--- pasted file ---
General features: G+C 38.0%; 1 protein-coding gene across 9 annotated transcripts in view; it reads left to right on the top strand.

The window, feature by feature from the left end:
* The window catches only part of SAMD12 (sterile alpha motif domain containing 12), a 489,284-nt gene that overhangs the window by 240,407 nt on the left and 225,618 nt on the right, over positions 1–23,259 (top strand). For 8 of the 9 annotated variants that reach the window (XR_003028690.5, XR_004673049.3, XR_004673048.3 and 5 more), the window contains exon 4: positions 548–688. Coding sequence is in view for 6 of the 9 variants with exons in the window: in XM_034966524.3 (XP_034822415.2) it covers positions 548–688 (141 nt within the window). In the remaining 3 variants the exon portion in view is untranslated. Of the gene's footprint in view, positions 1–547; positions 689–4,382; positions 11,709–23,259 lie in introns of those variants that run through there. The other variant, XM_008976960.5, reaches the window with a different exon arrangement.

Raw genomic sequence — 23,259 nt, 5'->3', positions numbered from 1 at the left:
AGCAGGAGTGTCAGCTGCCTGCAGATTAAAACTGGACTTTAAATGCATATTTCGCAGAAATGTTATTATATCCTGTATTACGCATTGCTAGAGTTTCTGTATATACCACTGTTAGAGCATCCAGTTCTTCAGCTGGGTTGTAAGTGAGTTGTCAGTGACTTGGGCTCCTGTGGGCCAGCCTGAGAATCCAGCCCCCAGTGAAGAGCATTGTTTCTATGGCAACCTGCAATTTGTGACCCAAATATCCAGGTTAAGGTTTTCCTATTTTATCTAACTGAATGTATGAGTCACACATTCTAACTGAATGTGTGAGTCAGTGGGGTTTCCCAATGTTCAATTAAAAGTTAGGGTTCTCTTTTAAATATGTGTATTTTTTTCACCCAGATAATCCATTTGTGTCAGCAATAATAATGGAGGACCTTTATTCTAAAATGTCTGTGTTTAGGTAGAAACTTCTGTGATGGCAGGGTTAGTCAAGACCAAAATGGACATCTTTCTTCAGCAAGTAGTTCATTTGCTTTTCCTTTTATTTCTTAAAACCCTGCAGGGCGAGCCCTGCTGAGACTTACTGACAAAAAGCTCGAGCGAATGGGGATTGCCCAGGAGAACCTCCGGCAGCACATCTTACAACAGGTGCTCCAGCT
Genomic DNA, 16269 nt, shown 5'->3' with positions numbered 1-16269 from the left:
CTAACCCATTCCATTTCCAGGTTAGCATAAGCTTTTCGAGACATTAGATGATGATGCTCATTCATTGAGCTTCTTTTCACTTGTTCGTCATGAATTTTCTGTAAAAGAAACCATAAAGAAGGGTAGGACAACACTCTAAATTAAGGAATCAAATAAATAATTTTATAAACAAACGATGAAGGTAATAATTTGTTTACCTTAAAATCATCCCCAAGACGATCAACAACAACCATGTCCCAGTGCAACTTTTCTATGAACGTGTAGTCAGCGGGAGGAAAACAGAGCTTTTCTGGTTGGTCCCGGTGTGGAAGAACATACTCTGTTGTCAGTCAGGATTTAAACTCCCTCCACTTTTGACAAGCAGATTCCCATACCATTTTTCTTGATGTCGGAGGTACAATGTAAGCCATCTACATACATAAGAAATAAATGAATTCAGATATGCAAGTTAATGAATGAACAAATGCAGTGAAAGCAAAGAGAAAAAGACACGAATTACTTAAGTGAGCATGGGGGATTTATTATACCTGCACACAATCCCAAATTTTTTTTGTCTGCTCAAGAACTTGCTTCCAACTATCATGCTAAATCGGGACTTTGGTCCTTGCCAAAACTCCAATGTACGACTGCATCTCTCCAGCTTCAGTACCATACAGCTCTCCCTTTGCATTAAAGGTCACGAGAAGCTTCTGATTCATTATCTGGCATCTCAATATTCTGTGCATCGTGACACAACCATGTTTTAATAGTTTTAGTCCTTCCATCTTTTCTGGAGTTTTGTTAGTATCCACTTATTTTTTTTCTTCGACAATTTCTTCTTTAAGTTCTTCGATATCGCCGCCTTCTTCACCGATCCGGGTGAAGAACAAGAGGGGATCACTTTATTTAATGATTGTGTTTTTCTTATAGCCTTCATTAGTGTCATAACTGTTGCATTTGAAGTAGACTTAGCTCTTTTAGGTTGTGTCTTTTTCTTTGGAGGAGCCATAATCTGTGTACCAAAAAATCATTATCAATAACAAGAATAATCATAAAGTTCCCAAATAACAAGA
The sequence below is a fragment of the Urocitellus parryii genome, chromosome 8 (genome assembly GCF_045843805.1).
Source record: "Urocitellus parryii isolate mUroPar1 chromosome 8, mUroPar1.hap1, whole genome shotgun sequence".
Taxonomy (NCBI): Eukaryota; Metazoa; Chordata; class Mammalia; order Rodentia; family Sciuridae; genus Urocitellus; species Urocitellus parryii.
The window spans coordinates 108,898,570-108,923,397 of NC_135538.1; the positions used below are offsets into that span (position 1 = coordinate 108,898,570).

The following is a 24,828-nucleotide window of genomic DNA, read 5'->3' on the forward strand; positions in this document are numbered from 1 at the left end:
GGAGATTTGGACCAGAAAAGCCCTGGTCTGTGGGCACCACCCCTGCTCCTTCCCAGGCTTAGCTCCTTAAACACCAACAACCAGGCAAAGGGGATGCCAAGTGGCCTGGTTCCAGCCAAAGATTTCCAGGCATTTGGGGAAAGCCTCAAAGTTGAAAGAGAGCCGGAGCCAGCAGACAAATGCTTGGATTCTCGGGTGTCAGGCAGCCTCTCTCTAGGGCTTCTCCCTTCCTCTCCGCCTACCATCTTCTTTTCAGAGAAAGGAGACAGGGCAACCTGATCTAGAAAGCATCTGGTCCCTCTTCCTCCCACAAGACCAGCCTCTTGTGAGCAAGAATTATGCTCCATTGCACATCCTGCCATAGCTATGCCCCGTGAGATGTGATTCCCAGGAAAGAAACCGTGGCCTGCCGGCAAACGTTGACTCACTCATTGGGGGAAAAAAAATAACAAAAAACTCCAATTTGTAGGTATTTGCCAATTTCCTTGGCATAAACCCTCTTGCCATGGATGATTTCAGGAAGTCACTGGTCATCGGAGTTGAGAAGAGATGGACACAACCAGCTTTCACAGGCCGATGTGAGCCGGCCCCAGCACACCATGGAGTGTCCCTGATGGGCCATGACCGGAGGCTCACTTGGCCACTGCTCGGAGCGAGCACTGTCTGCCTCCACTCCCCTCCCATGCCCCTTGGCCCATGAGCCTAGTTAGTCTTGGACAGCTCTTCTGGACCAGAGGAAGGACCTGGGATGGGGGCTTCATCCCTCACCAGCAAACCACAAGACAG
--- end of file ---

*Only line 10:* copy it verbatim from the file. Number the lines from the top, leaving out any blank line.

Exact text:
Taxonomy (NCBI): Eukaryota; Metazoa; Chordata; class Mammalia; order Rodentia; family Sciuridae; genus Urocitellus; species Urocitellus parryii.